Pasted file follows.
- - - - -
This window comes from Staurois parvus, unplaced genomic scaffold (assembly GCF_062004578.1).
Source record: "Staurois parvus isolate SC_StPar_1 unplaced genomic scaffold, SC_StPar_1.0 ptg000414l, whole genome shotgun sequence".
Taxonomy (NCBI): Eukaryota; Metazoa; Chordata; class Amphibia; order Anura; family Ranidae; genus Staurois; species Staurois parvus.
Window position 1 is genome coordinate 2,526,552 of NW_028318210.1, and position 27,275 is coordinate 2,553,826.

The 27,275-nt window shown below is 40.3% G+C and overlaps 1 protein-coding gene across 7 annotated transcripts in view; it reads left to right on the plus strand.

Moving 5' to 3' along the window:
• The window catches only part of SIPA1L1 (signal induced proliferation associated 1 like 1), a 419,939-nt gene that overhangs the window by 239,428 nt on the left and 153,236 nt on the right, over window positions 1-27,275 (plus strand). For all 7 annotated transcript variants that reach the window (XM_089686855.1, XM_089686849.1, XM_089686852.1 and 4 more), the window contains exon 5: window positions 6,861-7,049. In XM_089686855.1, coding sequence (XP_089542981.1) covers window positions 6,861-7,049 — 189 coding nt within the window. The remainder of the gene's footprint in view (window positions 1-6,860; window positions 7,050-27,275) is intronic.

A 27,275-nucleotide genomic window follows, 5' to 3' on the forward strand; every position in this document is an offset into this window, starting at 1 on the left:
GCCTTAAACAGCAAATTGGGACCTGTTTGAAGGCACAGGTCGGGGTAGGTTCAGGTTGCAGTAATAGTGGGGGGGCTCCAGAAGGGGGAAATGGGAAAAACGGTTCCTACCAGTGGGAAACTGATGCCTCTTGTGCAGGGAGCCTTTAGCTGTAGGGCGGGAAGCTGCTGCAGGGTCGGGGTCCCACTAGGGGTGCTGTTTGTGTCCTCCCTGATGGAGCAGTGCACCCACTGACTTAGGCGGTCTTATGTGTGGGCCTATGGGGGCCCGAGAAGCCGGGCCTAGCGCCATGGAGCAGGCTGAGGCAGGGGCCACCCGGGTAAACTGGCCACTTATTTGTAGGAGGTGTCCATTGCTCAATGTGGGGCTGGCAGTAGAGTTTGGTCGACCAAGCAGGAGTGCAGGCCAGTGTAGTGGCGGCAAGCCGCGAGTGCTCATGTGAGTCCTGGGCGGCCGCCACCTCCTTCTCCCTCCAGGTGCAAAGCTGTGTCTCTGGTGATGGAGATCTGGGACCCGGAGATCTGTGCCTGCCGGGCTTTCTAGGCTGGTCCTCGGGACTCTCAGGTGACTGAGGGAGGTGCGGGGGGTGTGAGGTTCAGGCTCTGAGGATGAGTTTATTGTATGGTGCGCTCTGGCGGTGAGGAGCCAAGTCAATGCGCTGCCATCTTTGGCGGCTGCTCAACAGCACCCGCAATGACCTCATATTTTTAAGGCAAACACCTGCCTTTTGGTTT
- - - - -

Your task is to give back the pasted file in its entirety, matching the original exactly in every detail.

This window comes from Staurois parvus, unplaced genomic scaffold (assembly GCF_062004578.1).
Source record: "Staurois parvus isolate SC_StPar_1 unplaced genomic scaffold, SC_StPar_1.0 ptg000414l, whole genome shotgun sequence".
Taxonomy (NCBI): Eukaryota; Metazoa; Chordata; class Amphibia; order Anura; family Ranidae; genus Staurois; species Staurois parvus.
Window position 1 is genome coordinate 2,526,552 of NW_028318210.1, and position 27,275 is coordinate 2,553,826.

The 27,275-nt window shown below is 40.3% G+C and overlaps 1 protein-coding gene across 7 annotated transcripts in view; it reads left to right on the plus strand.

Moving 5' to 3' along the window:
• The window catches only part of SIPA1L1 (signal induced proliferation associated 1 like 1), a 419,939-nt gene that overhangs the window by 239,428 nt on the left and 153,236 nt on the right, over window positions 1-27,275 (plus strand). For all 7 annotated transcript variants that reach the window (XM_089686855.1, XM_089686849.1, XM_089686852.1 and 4 more), the window contains exon 5: window positions 6,861-7,049. In XM_089686855.1, coding sequence (XP_089542981.1) covers window positions 6,861-7,049 — 189 coding nt within the window. The remainder of the gene's footprint in view (window positions 1-6,860; window positions 7,050-27,275) is intronic.

A 27,275-nucleotide genomic window follows, 5' to 3' on the forward strand; every position in this document is an offset into this window, starting at 1 on the left:
GCCTTAAACAGCAAATTGGGACCTGTTTGAAGGCACAGGTCGGGGTAGGTTCAGGTTGCAGTAATAGTGGGGGGGCTCCAGAAGGGGGAAATGGGAAAAACGGTTCCTACCAGTGGGAAACTGATGCCTCTTGTGCAGGGAGCCTTTAGCTGTAGGGCGGGAAGCTGCTGCAGGGTCGGGGTCCCACTAGGGGTGCTGTTTGTGTCCTCCCTGATGGAGCAGTGCACCCACTGACTTAGGCGGTCTTATGTGTGGGCCTATGGGGGCCCGAGAAGCCGGGCCTAGCGCCATGGAGCAGGCTGAGGCAGGGGCCACCCGGGTAAACTGGCCACTTATTTGTAGGAGGTGTCCATTGCTCAATGTGGGGCTGGCAGTAGAGTTTGGTCGACCAAGCAGGAGTGCAGGCCAGTGTAGTGGCGGCAAGCCGCGAGTGCTCATGTGAGTCCTGGGCGGCCGCCACCTCCTTCTCCCTCCAGGTGCAAAGCTGTGTCTCTGGTGATGGAGATCTGGGACCCGGAGATCTGTGCCTGCCGGGCTTTCTAGGCTGGTCCTCGGGACTCTCAGGTGACTGAGGGAGGTGCGGGGGGTGTGAGGTTCAGGCTCTGAGGATGAGTTTATTGTATGGTGCGCTCTGGCGGTGAGGAGCCAAGTCAATGCGCTGCCATCTTTGGCGGCTGCTCAACAGCACCCGCAATGACCTCATATTTTTAAGGCAAACACCTGCCTTTTGGTTT